BBC Culture

Eight films to watch in September 2013

  • Don Jon

    Joseph Gordon-Levitt wrote, directed and stars in this sharp satire about a modern day Don Juan with a knack for seducing women and a serious internet porn addiction. But when the film's Jersey-boy hero meets a beautiful young woman played by Scarlet Johansson, he must curb his licentious ways. Don Jon features outstanding performances from its leading man and from Julianne Moore, and played to favourable reviews at the Sundance and Berlin film festivals. Released 19 September in Russia, 26 September in Hong Kong and 27 September in the US. (Photo: Relativity Media)

  • Salinger

    JD Salinger's reclusiveness and publicity shyness have become part of his myth. The author of The Catcher in the Rye gave his final interview in 1980 and later sued to prevent a biographer from reprinting his letters to friends and family. Shane Salerno's documentary sets out to find the man behind the wall of silence, featuring interviews with literary heavyweights like Tom Wolfe, EL Doctorow and Gore Vidal. Released 5 September in Australia, 6 September in the US. (Photo: Weinstein Company)

  • Diana

    German director Oliver Hirschbiegel (Downfall, Das Experiment) narrates the last two years of the princess' life in this film starring Australian actor, Naomi Watts. The movie is based on Kate Snell's 2001 book Diana: Her Last Love and tells the story of Diana's relationships with the heart surgeon Hasnat Khan and Dodi Fayed. Released 20 September in Ireland, 10 October in Australia and 1 November in the US. (Photo: Entertainment One)

  • Mademoiselle C

    Riding on the coat-tails of September's fashion weeks and 2009's The September Issue comes Fabien Constant's documentary about Carine Roitfeld. Roitfeld spent 10 years at the helm of French Vogue and is one of fashion's most influential figures - yet unlike her US counterpart, Anna Wintour, she is relatively unknown outside fashion circles. The film follows Roitfeld as she puts together the first edition of her bi-annual post-Vogue publication, CR Fashion Book. Released 11 September in the US and 20 September in the UK. (Photo: Cohen Media Group)

  • Rush

    Screenwriter and playwright Peter Morgan does a neat line in recent historical dramas - previous projects have included Frost/Nixon, The Queen and The Damned United. His script for Rush dramatises the intense rivalry between Formula 1 drivers James Hunt (Chris Hemsworth) and Niki Lauda (Daniel Brühl) at the 1976 World Championships in Japan. Released 18 September in the Philippines, 20 September in the US and 3 October in Germany. (Photo: Universal Pictures)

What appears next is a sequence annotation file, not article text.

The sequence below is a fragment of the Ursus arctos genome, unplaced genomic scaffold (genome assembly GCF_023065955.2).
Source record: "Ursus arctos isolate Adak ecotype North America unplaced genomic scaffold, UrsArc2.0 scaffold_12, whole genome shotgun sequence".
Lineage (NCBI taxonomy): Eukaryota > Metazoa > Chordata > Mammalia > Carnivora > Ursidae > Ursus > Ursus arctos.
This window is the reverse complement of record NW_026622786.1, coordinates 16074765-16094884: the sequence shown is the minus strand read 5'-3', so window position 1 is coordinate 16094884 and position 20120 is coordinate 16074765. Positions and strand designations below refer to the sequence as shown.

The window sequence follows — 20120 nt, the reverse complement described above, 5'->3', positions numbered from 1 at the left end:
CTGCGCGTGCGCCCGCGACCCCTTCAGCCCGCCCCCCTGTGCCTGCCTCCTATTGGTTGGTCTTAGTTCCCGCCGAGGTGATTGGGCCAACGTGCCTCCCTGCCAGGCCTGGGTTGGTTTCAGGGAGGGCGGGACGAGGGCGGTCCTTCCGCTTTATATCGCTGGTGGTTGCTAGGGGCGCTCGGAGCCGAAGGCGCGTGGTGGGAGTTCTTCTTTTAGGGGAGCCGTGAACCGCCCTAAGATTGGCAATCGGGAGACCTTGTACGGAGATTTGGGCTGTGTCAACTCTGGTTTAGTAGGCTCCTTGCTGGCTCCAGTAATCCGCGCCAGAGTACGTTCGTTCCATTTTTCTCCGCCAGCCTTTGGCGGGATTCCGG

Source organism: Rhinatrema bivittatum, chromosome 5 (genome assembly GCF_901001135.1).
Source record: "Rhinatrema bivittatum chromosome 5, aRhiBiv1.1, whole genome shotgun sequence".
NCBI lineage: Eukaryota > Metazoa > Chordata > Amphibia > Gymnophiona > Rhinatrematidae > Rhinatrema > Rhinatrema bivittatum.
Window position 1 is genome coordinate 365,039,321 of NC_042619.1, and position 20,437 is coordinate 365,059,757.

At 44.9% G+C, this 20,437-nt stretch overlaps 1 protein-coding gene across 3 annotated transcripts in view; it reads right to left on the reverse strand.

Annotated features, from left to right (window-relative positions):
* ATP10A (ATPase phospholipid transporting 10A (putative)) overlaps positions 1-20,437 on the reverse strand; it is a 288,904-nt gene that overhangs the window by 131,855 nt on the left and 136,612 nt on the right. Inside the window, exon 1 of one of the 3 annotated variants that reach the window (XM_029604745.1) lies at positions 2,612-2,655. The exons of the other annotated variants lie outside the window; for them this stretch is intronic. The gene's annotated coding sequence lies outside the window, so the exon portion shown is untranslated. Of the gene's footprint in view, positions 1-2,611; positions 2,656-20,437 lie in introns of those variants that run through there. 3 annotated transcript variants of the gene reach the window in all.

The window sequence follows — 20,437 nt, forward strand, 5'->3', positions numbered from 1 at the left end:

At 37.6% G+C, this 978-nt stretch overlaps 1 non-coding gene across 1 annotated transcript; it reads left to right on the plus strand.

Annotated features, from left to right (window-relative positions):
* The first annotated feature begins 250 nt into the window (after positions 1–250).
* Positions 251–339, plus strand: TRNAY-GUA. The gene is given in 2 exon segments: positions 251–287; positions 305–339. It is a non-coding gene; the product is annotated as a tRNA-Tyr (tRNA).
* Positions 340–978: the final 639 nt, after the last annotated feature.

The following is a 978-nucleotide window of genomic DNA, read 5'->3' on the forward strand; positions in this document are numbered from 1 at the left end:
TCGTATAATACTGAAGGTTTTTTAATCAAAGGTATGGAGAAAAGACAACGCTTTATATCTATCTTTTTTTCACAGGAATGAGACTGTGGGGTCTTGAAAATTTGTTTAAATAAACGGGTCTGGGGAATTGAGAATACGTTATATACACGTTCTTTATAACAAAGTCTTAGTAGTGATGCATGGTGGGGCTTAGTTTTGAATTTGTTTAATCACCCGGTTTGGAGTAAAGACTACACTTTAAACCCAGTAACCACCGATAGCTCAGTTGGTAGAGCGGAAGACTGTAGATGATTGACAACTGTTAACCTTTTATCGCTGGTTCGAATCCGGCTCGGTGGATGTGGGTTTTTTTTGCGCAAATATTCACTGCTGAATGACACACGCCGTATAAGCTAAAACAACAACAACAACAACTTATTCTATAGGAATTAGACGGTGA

• As I Lay Dying

    James Franco's adaptation of Faulkner's 1930 novel played at Cannes this year in the Un Certain Regard section, next to the main competition. The story follows the Bundren family as they traverse the Mississippi countryside to bring the body of their dead mother to her hometown for burial. Franco takes the role of the eldest son Darl and directs. Released 27 September in the US. (Photo: Entertainment One)

  • Wizard of Oz 3D

    The Technicolor classic is 75 years old this year, and Warner Bros are celebrating with a new 3D print to be shown in IMAX cinemas. It is part of a marketing campaign for the film's release on DVD and Blu-Ray and a tie-up with McDonald's - but it's a rare chance to see Dorothy and her fellow travellers in three dimensions. Released 20 September in the US, Canada and Australia. (Photo: Warner Bros)

  • Thanks for Sharing

    Academy Award-nominated screenwriter Stuart Blumberg (The Kids Are All Right) turns his hand to directing in this romantic comedy starring Mark Ruffalo and Gwyneth Paltrow. The film follows a group of friends - including one played by the singer Pink - who meet in a 12-step programme to treat sex addiction. It approaches a subject recently given a sober treatment in Steve McQueen's Shame with a lightness of touch. Released 13 September in Ireland, 20 September in the US and 27 September in Japan. (Photo: Lionsgate)